Presents an historical analysis of the Salem witch trials, examining the factors that may have led to the mass hysteria, including a possible occurrence of ergot poisoning, a frontier war in Maine, and local political rivalries.
Release on 2004-03-01 | by Gerald Brosseau Gardner,Gerald B. Gardner
Author: Gerald Brosseau Gardner,Gerald B. Gardner
Pubpsher: Weiser Books
Category: Body, Mind & Spirit
Thought to be the father of modern witchcraft, Gerald Gardner published The Meaning of Witchcraft in 1959, not long after laws punishing witches were repealed. It was the first sympathetic book written from the point of view of a practicing witch. The Meaning of Witchcraft is an invaluable source book for witches today. Chapters include: Witch's Memories and Beliefs, The Stone Age Origins of Witchcraft, Druidism and the Aryan Celts, Magic Thinking, Curious Beliefs about Witches, Signs and Symbols, The Black Mass, Some Allegations Examined. The Meaning of Witchcraft is a record of witches' roots-and a tribute to a founding pioneer with the courage to set that record straight.
Public Choice Economics and the Salem Witchcraft Hysteria provides an economics perspective on the witchcraft episode, and adds to the growing body of work analyzing prominent historical events using the tools of economics.
Originally published in 1947, it is the essential purpose of this book to investigate attitudes of leading Elizabethan and Stuart statesmen, ask whether witchcraft was of any importance in seventeenth-century English history, or even influenced the Great Rebellion. The reader is placed in possession of the more pertinent passages from the arguments used to support or discredit belief in witchcraft.
New England and Witchcraft in the Early Modern Atlantic World
Author: Paul B. Moyer
"While interpersonal, local, and regional contexts are critical to the analysis of witch-hunting in early New England, this book shows that a full understanding of the Puritan colonies' battle against black magic can only be achieved by placing it in a trans-Atlantic perspective"--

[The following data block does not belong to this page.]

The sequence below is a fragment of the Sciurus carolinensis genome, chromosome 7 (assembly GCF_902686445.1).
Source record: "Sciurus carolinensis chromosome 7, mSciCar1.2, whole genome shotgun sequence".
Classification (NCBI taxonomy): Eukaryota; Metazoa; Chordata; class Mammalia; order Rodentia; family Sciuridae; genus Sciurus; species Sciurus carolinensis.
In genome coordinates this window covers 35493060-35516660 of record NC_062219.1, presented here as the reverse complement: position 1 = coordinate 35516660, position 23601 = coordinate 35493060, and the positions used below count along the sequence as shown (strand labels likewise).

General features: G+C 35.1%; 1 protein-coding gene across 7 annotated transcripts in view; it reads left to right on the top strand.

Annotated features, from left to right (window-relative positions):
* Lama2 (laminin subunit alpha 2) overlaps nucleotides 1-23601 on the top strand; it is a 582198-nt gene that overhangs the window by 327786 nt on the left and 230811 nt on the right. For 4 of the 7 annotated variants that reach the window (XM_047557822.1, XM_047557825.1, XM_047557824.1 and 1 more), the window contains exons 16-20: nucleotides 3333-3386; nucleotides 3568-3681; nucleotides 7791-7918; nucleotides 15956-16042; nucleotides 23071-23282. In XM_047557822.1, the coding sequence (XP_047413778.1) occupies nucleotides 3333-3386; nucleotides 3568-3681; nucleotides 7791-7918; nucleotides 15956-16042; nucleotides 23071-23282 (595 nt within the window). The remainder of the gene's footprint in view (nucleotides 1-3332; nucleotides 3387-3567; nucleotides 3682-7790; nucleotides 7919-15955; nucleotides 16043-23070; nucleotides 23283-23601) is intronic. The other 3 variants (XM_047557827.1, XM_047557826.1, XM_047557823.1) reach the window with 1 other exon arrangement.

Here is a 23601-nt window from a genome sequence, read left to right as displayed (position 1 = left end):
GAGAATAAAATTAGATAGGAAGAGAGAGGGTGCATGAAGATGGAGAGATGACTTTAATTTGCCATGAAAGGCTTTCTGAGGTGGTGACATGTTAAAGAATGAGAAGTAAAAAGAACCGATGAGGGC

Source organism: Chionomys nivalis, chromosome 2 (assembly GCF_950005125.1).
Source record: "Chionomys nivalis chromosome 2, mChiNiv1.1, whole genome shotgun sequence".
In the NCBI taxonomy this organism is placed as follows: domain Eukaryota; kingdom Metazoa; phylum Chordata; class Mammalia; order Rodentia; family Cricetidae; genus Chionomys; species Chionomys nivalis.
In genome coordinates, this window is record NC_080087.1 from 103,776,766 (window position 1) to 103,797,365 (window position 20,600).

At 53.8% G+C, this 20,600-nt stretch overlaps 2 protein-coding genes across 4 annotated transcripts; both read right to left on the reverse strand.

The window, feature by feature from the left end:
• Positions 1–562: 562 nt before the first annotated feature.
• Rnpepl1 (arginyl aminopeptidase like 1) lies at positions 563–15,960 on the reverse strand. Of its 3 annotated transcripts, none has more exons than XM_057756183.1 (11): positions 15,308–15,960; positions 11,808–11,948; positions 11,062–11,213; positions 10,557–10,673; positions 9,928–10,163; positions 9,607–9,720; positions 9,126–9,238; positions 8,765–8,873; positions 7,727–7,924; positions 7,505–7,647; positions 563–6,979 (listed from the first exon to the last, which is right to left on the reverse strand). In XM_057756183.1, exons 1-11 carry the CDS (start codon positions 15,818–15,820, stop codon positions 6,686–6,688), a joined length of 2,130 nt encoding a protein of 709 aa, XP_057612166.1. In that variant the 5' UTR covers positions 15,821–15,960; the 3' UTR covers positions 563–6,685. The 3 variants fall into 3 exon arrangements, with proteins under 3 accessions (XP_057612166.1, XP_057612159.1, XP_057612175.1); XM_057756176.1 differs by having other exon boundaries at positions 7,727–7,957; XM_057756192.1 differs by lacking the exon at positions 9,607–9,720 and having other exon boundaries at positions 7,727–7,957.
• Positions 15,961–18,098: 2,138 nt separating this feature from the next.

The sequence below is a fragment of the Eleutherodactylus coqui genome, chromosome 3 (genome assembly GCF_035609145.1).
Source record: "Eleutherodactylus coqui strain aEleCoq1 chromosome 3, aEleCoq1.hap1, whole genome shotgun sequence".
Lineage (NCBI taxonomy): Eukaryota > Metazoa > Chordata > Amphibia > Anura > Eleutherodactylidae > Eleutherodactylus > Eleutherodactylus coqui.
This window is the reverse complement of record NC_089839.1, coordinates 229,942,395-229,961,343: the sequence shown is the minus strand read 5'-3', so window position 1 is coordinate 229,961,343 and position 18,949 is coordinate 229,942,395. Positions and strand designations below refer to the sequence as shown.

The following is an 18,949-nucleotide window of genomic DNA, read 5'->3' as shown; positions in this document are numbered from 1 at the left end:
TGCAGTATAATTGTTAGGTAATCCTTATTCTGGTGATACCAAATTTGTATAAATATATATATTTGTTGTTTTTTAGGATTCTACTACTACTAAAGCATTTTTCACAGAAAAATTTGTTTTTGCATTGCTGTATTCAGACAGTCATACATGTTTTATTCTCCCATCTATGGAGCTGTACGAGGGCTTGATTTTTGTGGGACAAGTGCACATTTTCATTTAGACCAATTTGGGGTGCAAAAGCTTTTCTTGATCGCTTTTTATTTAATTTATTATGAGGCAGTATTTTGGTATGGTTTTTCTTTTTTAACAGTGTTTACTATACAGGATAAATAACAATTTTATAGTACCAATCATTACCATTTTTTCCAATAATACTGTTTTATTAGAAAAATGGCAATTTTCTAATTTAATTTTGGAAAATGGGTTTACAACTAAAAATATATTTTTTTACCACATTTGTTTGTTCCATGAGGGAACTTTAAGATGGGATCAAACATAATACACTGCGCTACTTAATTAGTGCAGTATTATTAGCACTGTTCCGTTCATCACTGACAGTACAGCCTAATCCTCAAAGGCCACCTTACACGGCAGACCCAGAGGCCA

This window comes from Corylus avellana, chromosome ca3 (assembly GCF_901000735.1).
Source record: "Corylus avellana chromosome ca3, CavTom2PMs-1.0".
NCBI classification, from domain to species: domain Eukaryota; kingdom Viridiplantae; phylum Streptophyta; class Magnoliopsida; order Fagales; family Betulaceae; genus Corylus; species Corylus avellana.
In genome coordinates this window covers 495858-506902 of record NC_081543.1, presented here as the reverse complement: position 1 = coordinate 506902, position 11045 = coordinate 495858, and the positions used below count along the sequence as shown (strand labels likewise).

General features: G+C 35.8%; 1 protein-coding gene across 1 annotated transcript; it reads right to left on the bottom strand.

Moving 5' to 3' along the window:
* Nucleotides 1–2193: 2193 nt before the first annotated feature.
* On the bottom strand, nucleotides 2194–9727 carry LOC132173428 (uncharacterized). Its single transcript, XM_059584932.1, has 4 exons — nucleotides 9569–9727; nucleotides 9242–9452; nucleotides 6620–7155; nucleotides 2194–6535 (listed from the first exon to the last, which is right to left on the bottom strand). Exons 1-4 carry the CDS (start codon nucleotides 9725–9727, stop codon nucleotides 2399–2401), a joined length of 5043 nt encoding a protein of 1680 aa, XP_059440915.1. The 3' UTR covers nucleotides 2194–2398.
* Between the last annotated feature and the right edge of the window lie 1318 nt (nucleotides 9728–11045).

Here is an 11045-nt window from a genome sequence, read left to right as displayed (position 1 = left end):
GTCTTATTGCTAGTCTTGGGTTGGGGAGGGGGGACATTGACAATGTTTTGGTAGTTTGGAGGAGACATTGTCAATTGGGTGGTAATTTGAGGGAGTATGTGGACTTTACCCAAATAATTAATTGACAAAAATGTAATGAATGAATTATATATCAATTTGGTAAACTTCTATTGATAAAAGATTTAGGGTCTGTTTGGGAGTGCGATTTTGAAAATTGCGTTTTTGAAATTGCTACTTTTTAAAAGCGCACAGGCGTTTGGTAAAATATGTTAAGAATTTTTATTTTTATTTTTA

The essays in this Handbook, written by leading scholars working in the rapidly developing field of witchcraft studies, explore the historical literature regarding witch beliefs and witch trials in Europe and colonial America between the early fifteenth and early eighteenth centuries. During these years witches were thought to be evil people who used magical power to inflict physical harm or misfortune on their neighbours. Witches were also believed to have made pacts with the devil and sometimes to have worshipped him at nocturnal assemblies known as sabbaths. These beliefs provided the basis for defining witchcraft as a secular and ecclesiastical crime and prosecuting tens of thousands of women and men for this offence. The trials resulted in as many as fifty thousand executions. These essays study the rise and fall of witchcraft prosecutions in the various kingdoms and territories of Europe and in English, Spanish, and Portuguese colonies in the Americas. They also relate these prosecutions to the Catholic and Protestant reformations, the introduction of new forms of criminal procedure, medical and scientific thought, the process of state-building, profound social and economic change, early modern patterns of gender relations, and the wave of demonic possessions that occurred in Europe at the same time. The essays survey the current state of knowledge in the field, explore the academic controversies that have arisen regarding witch beliefs and witch trials, propose new ways of studying the subject, and identify areas for future research.
Tormented girls writhing in agony, stern judges meting out harsh verdicts, nineteen bodies swinging on Gallows Hill. The stark immediacy of what happened in 1692 has obscured the complex web of human passion which climaxed in the Salem witch trials From rich and varied sources—many neglected and unknown—Paul Boyer and Stephen Nissenbaum give us a picture of the people and events more intricate and more fascinating than any other in the massive literature. It is a story of powerful and deeply divided families and of a community determined to establish an independent identity—beset by restraints and opposition from without and factional conflicts from within—and a minister whose obsessions helped to bring this volatile mix to the flash point. Not simply a dramatic and isolated event, the Salem outbreak has wider implications for our understanding of developments central to the American experience: the disintegration of Puritanism, the pressures of land and population in New England towns, the problems besetting farmer and householder, the shifting role of the church, and the powerful impact of commercial capitalism.